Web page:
Workers Compensation: New Independent Contractor Test May Impact Your Business

On April 30, 2018, the California Supreme Court issued a decision that clearly makes it harder now to label workers as “independent contractors” under Industrial Welfare Commission (IWC) wage orders. The result: Workers Compensation audits in California will be more scrutinized in the future against employers attempting to classify workers as independent contractors vs. employees.

The new ruling is clear: The label an employer chooses, or the label used in a contract, does not matter in classifying a worker. Instead, the type of work performed matters.

The Supreme Court placed the burden on an employer seeking to classify an individual as an independent contractor instead of an employee to satisfy a three-factor test. Workers have long been presumed to be employees unless the employer proves all three factors that the worker:

1) is not under the control of the employer;

2) performs work outside of the usual course of business; and

3) is in a customarily independent trade.

The ruling stemmed from a class action lawsuit by delivery drivers against a package and document delivery company. The drivers alleged that the document delivery company misclassified drivers as independent contractors, and therefore violated an IWC Wage Order and engaged in unfair business practices.

The Supreme Court evaluated the core issues related to the appropriate legal standards for determining if a worker is an employee or an independent contractor. The Supreme Court agreed with the drivers. The Court adopted a three-factor “ABC” test that the company must satisfy in order to establish that a worker is an independent contractor:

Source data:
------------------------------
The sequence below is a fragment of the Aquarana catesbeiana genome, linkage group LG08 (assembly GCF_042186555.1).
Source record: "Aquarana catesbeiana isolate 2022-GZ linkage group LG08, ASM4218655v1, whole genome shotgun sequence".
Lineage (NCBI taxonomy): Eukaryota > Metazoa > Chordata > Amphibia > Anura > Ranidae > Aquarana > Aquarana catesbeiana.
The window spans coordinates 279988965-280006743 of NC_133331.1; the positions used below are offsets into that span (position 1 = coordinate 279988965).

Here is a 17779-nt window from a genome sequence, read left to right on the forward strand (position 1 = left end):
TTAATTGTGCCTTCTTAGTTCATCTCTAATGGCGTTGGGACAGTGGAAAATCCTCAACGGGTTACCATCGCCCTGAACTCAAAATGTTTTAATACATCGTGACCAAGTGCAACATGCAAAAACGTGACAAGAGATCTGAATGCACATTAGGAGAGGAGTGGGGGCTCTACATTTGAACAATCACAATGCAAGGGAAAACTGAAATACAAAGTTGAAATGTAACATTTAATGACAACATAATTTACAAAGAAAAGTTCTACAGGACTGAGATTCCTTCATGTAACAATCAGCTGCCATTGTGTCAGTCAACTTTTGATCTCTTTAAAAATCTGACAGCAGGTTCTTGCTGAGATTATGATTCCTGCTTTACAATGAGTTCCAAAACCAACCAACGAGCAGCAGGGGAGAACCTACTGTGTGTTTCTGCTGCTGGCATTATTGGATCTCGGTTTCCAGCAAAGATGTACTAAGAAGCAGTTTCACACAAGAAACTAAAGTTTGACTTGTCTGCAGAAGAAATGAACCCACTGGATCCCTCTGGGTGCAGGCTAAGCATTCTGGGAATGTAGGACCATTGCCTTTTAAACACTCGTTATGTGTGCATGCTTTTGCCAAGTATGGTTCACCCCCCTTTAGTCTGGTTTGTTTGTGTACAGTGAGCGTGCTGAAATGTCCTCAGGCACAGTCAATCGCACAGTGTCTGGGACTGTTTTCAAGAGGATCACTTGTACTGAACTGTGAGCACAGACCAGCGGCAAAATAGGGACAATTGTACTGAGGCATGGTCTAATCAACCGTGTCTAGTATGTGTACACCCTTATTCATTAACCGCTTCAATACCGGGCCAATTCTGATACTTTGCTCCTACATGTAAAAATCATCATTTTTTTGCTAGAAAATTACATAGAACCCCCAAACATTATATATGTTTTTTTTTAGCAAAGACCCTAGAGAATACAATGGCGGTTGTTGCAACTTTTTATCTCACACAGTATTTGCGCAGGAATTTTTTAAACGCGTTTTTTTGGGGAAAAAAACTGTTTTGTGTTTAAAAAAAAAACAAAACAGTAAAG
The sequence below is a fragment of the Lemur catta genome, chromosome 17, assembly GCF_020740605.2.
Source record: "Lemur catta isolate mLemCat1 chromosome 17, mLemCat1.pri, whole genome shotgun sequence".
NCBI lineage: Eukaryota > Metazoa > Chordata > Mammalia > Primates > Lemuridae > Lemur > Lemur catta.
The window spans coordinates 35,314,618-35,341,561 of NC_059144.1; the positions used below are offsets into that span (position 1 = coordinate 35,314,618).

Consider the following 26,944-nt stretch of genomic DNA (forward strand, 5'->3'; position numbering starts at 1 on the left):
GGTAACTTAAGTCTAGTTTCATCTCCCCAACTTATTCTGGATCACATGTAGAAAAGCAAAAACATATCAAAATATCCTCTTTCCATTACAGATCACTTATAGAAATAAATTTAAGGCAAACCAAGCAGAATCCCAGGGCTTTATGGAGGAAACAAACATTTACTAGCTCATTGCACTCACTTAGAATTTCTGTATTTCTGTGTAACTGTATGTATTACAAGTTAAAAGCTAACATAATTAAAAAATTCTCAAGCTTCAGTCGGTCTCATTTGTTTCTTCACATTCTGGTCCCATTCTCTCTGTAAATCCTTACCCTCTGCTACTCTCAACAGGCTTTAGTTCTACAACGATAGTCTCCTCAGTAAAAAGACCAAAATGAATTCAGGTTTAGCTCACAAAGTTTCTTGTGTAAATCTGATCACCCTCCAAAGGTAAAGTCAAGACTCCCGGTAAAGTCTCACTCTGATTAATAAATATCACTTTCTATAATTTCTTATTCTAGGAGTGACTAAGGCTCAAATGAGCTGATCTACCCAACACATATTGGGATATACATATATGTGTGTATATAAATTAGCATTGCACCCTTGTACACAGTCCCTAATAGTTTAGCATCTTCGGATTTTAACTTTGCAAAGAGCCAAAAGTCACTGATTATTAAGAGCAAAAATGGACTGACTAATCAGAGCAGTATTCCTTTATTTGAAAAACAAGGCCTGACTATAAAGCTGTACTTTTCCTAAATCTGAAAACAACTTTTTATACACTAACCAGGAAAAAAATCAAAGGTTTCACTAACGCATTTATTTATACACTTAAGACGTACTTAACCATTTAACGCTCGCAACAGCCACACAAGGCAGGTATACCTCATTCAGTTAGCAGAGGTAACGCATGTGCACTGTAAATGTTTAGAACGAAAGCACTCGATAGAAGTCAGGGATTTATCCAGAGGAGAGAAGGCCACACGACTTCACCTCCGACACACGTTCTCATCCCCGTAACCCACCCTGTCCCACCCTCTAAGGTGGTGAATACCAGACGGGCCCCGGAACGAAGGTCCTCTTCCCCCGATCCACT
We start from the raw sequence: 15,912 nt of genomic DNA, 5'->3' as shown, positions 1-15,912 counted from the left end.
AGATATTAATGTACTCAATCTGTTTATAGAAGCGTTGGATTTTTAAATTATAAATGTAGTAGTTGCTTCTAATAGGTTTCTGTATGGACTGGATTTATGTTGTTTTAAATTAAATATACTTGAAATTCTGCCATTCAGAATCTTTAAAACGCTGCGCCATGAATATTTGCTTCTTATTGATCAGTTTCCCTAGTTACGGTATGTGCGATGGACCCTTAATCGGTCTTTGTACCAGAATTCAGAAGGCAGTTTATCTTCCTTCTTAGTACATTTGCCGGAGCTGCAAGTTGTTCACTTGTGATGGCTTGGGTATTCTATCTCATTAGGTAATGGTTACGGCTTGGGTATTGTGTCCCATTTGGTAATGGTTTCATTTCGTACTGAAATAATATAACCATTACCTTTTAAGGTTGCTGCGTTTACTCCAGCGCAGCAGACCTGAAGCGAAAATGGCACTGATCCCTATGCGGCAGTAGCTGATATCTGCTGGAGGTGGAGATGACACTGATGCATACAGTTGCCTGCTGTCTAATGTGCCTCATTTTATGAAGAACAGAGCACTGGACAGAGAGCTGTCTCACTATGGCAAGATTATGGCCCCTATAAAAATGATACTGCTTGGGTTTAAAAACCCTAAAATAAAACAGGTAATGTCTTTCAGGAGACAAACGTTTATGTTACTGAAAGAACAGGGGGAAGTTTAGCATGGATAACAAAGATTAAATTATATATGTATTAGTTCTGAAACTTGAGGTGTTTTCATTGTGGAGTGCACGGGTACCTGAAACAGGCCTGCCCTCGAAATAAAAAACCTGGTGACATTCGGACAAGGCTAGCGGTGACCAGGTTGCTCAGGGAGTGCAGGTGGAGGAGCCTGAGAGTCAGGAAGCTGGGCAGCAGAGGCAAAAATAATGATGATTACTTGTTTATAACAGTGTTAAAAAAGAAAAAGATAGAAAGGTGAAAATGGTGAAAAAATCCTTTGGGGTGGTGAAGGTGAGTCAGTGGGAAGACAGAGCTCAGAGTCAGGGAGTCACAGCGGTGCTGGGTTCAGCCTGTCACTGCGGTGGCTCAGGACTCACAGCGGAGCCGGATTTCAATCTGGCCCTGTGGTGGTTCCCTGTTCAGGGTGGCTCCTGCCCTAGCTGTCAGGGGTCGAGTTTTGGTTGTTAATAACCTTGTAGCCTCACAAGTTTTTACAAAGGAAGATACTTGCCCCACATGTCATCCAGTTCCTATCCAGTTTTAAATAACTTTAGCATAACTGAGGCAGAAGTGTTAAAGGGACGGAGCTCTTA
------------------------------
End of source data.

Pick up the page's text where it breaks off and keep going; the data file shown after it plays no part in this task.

1. The worker is free from the control and direction of the hiring entity in the performance of the work, both under the contract calling for the performance of work and in fact;
  2. The worker performs outside the usual course of the hiring entity’s business; and
  3. The worker is customarily engaged in an independently-established trade, occupation, or business of the same nature as the work performed for the hiring entity.

The Court held that the failure of the company to prove any one of these factors is grounds to establish that the worker is an employee.

As we know, all California employers are subject to IWC wage orders. This court decision will have substantial consequences on some employers, particularly those that involve transportation activities, like contractors that have trucking operations. Misclassification of employees as independent contractors can result in significant liability for employers; labor code penalties as high as $25,000 per violation, payroll tax, overtime, unemployment benefits, and of course workers compensation premiums.

We recommend consulting with your labor attorney and insurance professional to assure your workers are properly classified.